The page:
As I alluded to earlier, that tunnel lacks mass and thus looks a bit spindly.  The inner loop has sunk beneath the outer loop which bothers me a bit aestehtically.  The pictures below help scope the issue (pardon the foot):

        

I can add mass to the mountain by building "back" (travel right from my foot in the left hand picture) towards another mountain.  It has the advantage of space, would allow an elevated section for structures, and would add a sense of trains going somewhere by providing a visual block. The back side would be half hollow tile, and, yes, I'd leave plenty of access ports as otherwise it would put my most notoriously cantankerous run of track out of reach! On the other hand, this would accelerate funding authorization for additional 4' lengths of track.

The other option would add mass and attack that aesthetic issue by raising the inner loop where "Little Thomas" is parked in the right hand photo.  I like the idea of a vertical separation between the two loops, as it reinforces the idea they serve separate communitites and industries. My tunnels have the extra vertical clearance to allow the trains to start their climb, peak about where "Little Thomas" is sitting, then drift down back into the tunnels.  I am wondering if I have the clearances, however, between the loops to allow this, especially where that tank engine is sitting.  As the area sees lots of 0-2-0 and cattle dog traffic, letting the tracks leave a raised peninsula and arcing out on a trestle is not in the cards.   We have salvage rights on some hollow tile we found abandoned at our church, so that provides options in terms of a sub-roadbed and / or wall, using the scribed and stained concrete technique we employed elsewhere early in the project.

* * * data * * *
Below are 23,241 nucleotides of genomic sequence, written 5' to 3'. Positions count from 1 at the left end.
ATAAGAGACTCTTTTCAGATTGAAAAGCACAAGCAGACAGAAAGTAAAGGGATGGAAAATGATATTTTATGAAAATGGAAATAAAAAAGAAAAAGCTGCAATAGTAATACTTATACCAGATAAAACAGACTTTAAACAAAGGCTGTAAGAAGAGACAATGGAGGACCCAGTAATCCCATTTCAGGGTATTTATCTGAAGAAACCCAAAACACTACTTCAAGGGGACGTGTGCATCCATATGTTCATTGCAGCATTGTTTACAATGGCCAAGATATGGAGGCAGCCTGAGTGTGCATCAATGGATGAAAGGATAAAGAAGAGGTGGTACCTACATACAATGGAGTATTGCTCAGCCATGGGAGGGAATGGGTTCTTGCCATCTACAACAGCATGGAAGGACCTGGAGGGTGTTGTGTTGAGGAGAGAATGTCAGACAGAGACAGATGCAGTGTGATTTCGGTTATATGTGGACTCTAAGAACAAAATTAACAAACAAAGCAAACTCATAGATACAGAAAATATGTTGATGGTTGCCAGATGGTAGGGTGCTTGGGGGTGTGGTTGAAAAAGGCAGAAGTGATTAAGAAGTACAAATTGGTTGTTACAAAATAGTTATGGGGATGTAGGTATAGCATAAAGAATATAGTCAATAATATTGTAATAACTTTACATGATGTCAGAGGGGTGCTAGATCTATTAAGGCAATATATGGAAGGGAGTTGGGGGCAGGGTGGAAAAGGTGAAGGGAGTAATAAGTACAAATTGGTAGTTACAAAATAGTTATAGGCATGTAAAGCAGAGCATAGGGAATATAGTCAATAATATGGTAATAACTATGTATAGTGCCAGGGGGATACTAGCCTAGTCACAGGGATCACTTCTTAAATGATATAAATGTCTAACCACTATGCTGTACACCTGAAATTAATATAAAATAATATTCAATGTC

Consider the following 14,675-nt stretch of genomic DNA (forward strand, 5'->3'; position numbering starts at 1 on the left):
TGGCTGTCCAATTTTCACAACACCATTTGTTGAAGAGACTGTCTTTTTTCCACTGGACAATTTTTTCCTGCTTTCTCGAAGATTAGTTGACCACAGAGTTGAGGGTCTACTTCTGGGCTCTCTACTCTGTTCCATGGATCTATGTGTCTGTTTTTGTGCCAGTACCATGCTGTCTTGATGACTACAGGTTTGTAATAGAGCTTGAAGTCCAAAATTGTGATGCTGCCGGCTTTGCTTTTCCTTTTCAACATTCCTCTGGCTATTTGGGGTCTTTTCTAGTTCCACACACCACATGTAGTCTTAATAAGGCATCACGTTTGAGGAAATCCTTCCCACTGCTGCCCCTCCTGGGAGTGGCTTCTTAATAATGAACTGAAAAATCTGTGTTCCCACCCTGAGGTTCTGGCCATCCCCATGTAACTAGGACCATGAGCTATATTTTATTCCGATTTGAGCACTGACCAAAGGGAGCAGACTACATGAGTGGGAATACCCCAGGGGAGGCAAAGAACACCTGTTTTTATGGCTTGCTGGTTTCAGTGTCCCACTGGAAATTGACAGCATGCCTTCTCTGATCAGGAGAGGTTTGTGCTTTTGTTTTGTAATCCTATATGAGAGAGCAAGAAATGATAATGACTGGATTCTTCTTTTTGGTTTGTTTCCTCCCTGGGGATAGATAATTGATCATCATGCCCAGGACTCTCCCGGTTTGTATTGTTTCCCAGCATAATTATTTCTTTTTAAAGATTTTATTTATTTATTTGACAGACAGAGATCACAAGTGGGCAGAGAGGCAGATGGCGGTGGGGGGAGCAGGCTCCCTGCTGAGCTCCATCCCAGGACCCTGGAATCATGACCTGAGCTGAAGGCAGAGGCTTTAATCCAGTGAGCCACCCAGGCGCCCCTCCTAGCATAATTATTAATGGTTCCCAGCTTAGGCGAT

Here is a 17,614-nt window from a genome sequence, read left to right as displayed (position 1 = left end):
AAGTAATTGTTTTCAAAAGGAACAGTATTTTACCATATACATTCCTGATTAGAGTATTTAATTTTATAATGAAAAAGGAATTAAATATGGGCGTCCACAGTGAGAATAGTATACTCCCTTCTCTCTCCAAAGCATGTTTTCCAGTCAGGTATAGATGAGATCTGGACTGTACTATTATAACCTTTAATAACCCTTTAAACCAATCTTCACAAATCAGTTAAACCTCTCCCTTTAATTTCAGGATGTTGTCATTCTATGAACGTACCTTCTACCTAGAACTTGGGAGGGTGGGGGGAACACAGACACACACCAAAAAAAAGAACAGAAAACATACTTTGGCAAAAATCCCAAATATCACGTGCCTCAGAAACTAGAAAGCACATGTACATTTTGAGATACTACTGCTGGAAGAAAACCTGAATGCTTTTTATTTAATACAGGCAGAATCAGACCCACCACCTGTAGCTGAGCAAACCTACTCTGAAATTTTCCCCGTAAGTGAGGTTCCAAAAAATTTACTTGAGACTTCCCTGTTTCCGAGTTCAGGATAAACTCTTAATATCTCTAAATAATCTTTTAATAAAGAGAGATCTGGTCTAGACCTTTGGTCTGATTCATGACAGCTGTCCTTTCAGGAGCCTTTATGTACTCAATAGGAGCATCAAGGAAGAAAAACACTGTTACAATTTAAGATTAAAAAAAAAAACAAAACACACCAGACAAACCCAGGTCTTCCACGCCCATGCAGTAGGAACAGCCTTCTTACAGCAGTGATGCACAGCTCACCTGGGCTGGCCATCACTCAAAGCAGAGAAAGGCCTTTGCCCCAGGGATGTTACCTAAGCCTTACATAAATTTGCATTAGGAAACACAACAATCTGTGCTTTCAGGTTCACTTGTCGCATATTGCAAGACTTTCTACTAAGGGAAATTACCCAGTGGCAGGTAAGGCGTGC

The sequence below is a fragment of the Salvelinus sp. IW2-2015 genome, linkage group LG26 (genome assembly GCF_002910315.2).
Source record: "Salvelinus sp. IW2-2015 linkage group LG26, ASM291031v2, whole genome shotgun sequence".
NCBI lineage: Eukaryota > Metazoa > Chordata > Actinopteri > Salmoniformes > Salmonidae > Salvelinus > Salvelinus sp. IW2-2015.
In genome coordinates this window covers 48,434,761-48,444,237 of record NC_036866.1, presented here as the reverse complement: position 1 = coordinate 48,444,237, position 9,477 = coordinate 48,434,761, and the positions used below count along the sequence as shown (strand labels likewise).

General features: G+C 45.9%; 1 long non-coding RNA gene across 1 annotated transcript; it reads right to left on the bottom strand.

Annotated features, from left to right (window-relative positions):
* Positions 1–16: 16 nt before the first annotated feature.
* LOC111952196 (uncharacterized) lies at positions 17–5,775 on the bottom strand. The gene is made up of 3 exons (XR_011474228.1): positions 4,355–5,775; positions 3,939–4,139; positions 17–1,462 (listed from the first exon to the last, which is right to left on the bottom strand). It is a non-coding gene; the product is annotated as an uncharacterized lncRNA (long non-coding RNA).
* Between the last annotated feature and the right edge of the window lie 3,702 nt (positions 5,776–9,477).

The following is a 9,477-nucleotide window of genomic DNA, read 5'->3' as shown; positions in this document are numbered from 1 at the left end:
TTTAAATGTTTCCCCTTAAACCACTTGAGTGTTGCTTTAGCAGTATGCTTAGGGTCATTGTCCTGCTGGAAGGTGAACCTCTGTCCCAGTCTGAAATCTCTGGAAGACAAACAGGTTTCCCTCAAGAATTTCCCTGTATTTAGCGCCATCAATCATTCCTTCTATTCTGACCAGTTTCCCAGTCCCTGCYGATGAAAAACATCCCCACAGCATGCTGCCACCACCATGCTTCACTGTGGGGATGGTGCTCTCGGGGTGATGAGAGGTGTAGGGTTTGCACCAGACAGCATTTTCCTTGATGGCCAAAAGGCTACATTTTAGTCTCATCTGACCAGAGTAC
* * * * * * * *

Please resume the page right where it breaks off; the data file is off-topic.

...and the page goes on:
Anyway, these rocks are our summer project!  In general, rather than fight logistics, I am trying to remain open to projects as materials become available.  Others in the works include lights for my coaches (the electronics store may as well be in Idaho given its locaiton and hours), the "Little Thomas" makeover (Pending a parts queen of any make that appears locally), or a buildng (getting my little table saw this summer on a run to CONUS!).  In the short term, it is time to work a few weeks' rain and oxidation out of the line to prepare for our annual "Grill & Chill" next week!

Have a good one!

 

Eric

 

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Posted by PVT Kanaka on Monday, June 18, 2018 2:06 AM

Aloha all!

I thought a quick update was in order.  We hosted an annual potluck for my work teammates, team alumni, and their families late last month.  An unspoken rule is the first drink comes by rail!   The Saturday beforehand, it was all hands on deck to ensure the Triple O ran smoothly..

Rails got buffed, joingts got clamped, trees got trimmed, etc. to ensure that the Triple O ran like clockwork!  Although some of the luster of having a garden railroad has worn off, the kids all still take pride in showing it off!

The next day, the snapshot below reminded me of an important element of this hobby and this undertaking...shear joy:

The anticipation of kids and parents alike as a train rumbled by with a load of beverages made the previous day's efforts worhtwhile. 

Anyway, this weekend we began moving rocks to shore up some of the mainline and took possession of the oft-mentioned cinder blocks for a possible future project.  The former is, if nothing else, a visual improvement!  Photos to follow!

Have a great week!

 

Eric

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Posted by ttrigg on Monday, June 18, 2018 3:48 AM

Looking good.